John Linville recently announced a CoCoFEST! Challenge on the CoCo Crew Podcast Facebook page. The idea is to start and complete a new CoCo project between February 15, 2020 and April 1, 2020 (day after Valentine’s Day through April Fools Day). The project doesn’t even have to be technical (he uses the example of designing a dust cover for a Multi-Pak).
I’ve been thinking about this since I have dozens of past experiments that could easily turn into new projects. But I also thought it might be an excuse to start “yet another” experiment specifically for this challenge.
Recently I took possession of a HuskyLens from DFRobot. It is an AI camera device that started out as a Kickstarter project last year. The tiny gadget includes a camera, touch screen, and AI software that can do things like:
- Object Tracking – teach it what an object looks like, and it will track its position when it is in front of the camera.
- Face Recognition – teach it a face and it will identify when it sees that face.
- Object Recognition – identify built in objects (dog, cat, etc.) or teach it to recognize new ones.
- Line Tracking – identify a line (useful for a line following robot).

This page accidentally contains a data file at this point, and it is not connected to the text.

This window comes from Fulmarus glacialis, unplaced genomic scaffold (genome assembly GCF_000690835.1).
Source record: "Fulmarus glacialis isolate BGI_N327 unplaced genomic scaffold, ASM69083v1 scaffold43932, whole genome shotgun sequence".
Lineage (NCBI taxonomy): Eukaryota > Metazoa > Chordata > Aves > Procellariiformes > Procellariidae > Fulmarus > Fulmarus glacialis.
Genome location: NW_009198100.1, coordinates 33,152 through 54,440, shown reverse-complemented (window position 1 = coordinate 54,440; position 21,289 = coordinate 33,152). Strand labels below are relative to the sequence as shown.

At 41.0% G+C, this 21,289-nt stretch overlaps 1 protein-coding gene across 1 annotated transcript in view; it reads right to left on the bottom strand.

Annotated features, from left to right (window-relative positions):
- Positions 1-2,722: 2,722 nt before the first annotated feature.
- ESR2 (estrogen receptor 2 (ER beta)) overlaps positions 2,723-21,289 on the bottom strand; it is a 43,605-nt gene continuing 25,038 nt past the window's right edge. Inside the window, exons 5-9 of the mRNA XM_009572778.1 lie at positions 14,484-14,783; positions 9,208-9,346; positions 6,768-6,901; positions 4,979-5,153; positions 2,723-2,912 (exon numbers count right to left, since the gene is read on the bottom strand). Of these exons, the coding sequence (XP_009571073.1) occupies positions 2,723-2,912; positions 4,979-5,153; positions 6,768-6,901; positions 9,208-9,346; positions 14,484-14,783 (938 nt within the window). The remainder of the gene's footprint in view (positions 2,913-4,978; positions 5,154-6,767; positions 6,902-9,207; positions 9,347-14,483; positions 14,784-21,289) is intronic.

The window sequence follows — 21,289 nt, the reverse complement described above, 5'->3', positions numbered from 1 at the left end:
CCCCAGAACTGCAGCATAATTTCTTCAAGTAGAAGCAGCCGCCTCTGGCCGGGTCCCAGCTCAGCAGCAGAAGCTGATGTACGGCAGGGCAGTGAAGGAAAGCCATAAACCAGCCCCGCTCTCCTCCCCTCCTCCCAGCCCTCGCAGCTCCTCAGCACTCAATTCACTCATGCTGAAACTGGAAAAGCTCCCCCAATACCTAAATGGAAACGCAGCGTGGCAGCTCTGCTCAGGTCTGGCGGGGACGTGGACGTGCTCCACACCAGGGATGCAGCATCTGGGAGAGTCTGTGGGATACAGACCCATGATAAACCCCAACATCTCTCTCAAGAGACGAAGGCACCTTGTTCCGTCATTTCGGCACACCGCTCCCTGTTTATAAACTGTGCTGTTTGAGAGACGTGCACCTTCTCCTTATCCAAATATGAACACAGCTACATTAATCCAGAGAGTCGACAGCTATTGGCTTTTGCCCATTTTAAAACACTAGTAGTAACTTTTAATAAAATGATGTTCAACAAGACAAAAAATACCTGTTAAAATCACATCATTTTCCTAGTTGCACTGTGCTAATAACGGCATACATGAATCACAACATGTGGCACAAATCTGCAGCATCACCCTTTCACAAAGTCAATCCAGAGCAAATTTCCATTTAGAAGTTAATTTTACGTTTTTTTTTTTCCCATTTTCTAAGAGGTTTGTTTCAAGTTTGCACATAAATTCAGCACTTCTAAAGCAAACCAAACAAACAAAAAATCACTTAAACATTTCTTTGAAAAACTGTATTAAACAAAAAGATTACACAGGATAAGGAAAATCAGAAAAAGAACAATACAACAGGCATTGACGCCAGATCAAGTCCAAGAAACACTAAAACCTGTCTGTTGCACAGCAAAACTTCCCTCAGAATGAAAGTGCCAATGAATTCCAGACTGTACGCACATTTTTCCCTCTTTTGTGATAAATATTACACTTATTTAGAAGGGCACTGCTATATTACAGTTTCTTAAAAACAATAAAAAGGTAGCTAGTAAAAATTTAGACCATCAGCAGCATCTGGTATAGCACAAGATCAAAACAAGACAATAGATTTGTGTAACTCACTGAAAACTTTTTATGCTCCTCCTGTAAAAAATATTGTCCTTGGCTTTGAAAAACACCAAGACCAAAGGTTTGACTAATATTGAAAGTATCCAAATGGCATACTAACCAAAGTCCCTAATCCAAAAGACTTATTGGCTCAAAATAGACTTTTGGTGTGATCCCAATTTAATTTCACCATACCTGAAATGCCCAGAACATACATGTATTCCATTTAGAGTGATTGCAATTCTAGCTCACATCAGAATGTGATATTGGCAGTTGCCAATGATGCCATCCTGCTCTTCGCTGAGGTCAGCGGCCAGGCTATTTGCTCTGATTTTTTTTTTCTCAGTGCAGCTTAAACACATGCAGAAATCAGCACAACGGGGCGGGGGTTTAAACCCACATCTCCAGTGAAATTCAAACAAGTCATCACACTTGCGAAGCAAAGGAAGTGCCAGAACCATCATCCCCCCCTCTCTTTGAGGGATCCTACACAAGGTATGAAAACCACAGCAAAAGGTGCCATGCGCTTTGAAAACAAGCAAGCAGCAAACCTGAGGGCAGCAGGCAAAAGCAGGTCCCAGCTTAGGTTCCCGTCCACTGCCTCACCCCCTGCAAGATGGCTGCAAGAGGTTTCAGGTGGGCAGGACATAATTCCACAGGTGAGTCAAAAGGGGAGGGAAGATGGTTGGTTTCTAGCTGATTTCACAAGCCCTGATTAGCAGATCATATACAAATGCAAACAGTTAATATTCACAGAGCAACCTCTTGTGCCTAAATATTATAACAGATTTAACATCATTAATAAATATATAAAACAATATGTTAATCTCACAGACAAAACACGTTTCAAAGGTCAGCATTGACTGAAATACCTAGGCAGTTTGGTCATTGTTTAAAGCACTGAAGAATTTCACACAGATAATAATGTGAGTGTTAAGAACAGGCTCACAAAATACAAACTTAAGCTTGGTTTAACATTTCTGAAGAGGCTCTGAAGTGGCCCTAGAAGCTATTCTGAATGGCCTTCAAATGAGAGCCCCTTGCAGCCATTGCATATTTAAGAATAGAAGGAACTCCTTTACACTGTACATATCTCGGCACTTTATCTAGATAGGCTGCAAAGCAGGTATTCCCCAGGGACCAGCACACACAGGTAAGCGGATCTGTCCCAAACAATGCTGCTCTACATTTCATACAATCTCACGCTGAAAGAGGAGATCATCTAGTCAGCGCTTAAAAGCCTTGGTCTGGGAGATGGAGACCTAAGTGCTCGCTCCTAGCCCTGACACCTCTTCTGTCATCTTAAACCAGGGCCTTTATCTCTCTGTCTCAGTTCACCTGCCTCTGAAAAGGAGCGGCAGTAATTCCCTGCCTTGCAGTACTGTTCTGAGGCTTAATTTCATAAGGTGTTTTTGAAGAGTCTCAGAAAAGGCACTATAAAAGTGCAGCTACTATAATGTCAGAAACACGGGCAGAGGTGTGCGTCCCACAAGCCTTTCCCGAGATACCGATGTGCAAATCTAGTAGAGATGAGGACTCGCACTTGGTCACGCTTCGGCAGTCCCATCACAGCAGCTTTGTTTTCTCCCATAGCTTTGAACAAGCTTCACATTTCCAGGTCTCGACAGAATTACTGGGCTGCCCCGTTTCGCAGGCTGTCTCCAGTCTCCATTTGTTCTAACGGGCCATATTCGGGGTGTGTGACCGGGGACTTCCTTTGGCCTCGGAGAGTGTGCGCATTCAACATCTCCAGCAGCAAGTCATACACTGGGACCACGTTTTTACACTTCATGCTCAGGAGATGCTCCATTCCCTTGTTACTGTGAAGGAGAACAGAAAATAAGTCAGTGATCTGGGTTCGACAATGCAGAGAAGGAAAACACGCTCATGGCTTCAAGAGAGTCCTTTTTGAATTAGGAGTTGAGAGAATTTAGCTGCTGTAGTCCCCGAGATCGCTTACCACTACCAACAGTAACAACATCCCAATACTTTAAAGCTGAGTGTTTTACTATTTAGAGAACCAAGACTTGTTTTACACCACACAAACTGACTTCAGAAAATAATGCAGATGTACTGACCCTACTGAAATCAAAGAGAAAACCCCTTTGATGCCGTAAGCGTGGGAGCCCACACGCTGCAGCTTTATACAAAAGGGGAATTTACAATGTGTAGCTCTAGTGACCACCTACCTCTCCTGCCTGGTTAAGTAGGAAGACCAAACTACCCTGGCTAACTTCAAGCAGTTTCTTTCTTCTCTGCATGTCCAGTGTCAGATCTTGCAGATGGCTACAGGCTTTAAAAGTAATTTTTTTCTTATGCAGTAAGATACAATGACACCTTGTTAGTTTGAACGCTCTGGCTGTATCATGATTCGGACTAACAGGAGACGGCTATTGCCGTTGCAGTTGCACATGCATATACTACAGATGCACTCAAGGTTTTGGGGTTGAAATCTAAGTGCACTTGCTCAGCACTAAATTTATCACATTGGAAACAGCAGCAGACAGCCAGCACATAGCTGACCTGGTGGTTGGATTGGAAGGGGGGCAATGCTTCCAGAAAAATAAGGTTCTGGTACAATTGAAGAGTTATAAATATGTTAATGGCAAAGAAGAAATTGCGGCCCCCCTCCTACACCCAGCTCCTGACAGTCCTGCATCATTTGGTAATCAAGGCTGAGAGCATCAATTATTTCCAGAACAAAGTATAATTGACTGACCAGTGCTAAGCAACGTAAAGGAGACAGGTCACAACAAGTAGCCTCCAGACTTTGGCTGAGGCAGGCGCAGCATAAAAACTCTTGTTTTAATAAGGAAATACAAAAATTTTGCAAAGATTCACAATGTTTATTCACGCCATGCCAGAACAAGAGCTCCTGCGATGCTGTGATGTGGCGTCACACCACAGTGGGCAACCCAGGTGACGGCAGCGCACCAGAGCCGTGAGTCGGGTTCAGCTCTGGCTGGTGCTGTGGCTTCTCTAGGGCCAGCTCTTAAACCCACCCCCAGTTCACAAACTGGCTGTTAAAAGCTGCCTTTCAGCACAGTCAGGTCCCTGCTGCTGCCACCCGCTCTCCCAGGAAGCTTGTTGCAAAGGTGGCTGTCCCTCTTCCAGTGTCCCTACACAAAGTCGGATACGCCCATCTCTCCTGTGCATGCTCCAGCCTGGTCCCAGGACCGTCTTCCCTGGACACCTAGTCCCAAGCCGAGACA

- Color Recognition – teach and identify specific colors.
- Tag Recognition – identify low-resolution QR-code style tags.
I acquired a HuskyLens specifically for Halloween projects, but since it communicates to a host computer over serial, it could be interfaced to a CoCo using a cheap TTL-to-RS232 adapter like my CoCoWiFi and SirSound projects use.
Since the slowest speed the HuskyLens firmware communicates with is 9600 baud, I’d have to do this using an RS-232 Pak under NitrOS-9 (so I could easily do it in BASIC09 or C), else I’d have to resort to assembly language under RS-DOS. If I go the assembly route, I’d have to see what code I could find to handle 9600 baud via bitbanger, else the RS-232 Pak would still be required.
Bitbanger is quite out of my wellhouse, since the only bitbanger code I’ve ever worked with was a remote terminal driver published in Rainbow that I modified to add features to. The RS-232 Pak I could probably handle since my first commercial program was a MIDI Librarian for a CoCo MIDI Pak and I wrote code for a much faster baud rate (31,500).
It wouldn’t be pretty, but I think I could make it work.
The question is … what does one do with an AI camera hooked to the CoCo? Perhaps…
- CoCo Face ID – auto-log in to NitrOS-9 by face. (Not a security feature, since a photo would also work, but still neat.)
- Visual Game Launcher – hold up a ROM-Pak and have it launch the program off of a CoCoSDC drive image.
- Gestures Game – use gestures (rather than a keyboard/joystick) to interact with a game.
What can you think of? Ideas are appreciated…